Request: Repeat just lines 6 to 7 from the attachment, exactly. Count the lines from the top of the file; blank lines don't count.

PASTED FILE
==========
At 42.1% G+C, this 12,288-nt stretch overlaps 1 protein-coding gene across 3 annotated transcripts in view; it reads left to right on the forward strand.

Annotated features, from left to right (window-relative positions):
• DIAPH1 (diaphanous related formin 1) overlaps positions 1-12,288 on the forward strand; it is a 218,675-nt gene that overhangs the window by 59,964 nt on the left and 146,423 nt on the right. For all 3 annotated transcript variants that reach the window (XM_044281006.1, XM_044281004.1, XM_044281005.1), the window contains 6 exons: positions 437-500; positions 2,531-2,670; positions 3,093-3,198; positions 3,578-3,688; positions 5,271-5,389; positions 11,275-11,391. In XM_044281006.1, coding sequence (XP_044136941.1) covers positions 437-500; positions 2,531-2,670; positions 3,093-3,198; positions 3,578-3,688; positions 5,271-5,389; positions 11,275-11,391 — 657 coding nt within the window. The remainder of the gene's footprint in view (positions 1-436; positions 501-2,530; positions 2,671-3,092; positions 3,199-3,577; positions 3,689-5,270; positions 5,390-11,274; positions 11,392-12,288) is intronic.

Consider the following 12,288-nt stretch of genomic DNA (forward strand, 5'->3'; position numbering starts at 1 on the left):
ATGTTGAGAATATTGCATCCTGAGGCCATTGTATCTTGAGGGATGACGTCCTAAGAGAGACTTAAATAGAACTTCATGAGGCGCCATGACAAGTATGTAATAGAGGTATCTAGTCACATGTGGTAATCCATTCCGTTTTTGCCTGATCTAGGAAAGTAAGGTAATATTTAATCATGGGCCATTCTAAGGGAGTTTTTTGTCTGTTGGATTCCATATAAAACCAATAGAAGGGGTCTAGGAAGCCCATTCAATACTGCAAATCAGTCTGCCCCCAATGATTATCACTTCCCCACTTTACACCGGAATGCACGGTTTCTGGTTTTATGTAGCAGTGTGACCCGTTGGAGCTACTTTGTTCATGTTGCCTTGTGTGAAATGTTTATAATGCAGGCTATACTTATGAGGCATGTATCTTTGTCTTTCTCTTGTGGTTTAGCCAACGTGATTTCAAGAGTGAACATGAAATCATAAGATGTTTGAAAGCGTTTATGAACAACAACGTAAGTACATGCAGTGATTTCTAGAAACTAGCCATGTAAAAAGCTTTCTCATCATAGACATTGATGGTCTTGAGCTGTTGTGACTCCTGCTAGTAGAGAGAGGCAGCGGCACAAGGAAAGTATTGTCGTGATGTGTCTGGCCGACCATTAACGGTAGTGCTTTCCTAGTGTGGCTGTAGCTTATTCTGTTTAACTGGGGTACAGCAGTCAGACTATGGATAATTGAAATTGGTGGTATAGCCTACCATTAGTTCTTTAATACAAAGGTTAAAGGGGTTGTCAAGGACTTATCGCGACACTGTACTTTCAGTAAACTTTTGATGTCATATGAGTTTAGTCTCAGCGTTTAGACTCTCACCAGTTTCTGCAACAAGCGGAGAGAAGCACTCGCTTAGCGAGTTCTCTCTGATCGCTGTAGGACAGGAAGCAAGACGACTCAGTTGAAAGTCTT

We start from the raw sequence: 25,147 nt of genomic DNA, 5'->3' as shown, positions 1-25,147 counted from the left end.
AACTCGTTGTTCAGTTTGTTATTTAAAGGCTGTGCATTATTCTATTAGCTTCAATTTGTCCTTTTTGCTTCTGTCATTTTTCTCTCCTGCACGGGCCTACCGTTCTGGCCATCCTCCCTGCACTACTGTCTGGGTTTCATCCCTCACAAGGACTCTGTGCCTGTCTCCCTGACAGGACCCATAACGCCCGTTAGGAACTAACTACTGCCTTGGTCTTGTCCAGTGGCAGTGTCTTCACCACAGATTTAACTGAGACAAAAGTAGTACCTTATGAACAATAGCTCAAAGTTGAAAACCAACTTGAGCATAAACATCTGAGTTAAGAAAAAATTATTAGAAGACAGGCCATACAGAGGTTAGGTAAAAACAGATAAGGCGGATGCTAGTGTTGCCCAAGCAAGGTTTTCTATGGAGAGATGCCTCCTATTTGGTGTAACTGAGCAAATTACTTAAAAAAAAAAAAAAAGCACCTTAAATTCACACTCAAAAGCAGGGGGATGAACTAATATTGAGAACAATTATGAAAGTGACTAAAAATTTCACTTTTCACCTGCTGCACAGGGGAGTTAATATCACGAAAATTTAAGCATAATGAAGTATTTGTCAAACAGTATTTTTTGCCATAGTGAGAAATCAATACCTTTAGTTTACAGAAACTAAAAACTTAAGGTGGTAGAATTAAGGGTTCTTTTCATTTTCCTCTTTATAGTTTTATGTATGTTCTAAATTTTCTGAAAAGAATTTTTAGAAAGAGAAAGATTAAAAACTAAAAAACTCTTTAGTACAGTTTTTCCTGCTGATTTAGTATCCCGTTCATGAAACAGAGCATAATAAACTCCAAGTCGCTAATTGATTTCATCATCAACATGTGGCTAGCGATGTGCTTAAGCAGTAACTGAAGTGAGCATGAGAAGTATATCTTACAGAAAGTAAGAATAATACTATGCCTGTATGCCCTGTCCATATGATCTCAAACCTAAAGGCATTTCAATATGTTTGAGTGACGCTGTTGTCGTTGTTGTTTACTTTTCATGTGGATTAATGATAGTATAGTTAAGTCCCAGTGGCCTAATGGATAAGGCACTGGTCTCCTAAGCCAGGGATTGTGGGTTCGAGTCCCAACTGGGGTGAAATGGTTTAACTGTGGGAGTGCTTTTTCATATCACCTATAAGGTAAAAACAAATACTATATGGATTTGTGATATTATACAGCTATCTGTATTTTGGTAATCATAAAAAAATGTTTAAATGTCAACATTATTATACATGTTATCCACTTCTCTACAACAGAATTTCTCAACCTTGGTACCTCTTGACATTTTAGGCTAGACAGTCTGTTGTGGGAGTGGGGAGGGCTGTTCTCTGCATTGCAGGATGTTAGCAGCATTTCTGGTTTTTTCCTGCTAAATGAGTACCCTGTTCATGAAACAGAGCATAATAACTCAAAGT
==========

We start from the raw sequence: 25,147 nt of genomic DNA, 5'->3' as shown, positions 1-25,147 counted from the left end.
AACTCGTTGTTCAGTTTGTTATTTAAAGGCTGTGCATTATTCTATTAGCTTCAATTTGTCCTTTTTGCTTCTGTCATTTTTCTCTCCTGCACGGGCCTACCGTTCTGGCCATCCTCCCTGCACTACTGTCTGGGTTTCATCCCTCACAAGGACTCTGTGCCTGTCTCCCTGACAGGACCCATAACGCCCGTTAGGAACTAACTACTGCCTTGGTCTTGTCCAGTGGCAGTGTCTTCACCACAGATTTAACTGAGACAAAAGTAGTACCTTATGAACAATAGCTCAAAGTTGAAAACCAACTTGAGCATAAACATCTGAGTTAAGAAAAAATTATTAGAAGACAGGCCATACAGAGGTTAGGTAAAAACAGATAAGGCGGATGCTAGTGTTGCCCAAGCAAGGTTTTCTATGGAGAGATGCCTCCTATTTGGTGTAACTGAGCAAATTACTTAAAAAAAAAAAAAAAGCACCTTAAATTCACACTCAAAAGCAGGGGGATGAACTAATATTGAGAACAATTATGAAAGTGACTAAAAATTTCACTTTTCACCTGCTGCACAGGGGAGTTAATATCACGAAAATTTAAGCATAATGAAGTATTTGTCAAACAGTATTTTTTGCCATAGTGAGAAATCAATACCTTTAGTTTACAGAAACTAAAAACTTAAGGTGGTAGAATTAAGGGTTCTTTTCATTTTCCTCTTTATAGTTTTATGTATGTTCTAAATTTTCTGAAAAGAATTTTTAGAAAGAGAAAGATTAAAAACTAAAAAACTCTTTAGTACAGTTTTTCCTGCTGATTTAGTATCCCGTTCATGAAACAGAGCATAATAAACTCCAAGTCGCTAATTGATTTCATCATCAACATGTGGCTAGCGATGTGCTTAAGCAGTAACTGAAGTGAGCATGAGAAGTATATCTTACAGAAAGTAAGAATAATACTATGCCTGTATGCCCTGTCCATATGATCTCAAACCTAAAGGCATTTCAATATGTTTGAGTGACGCTGTTGTCGTTGTTGTTTACTTTTCATGTGGATTAATGATAGTATAGTTAAGTCCCAGTGGCCTAATGGATAAGGCACTGGTCTCCTAAGCCAGGGATTGTGGGTTCGAGTCCCAACTGGGGTGAAATGGTTTAACTGTGGGAGTGCTTTTTCATATCACCTATAAGGTAAAAACAAATACTATATGGATTTGTGATATTATACAGCTATCTGTATTTTGGTAATCATAAAAAAATGTTTAAATGTCAACATTATTATACATGTTATCCACTTCTCTACAACAGAATTTCTCAACCTTGGTACCTCTTGACATTTTAGGCTAGACAGTCTGTTGTGGGAGTGGGGAGGGCTGTTCTCTGCATTGCAGGATGTTAGCAGCATTTCTGGTTTTTTCCTGCTAAATGAGTACCCTGTTCATGAAACAGAGCATAATAACTCAAAGT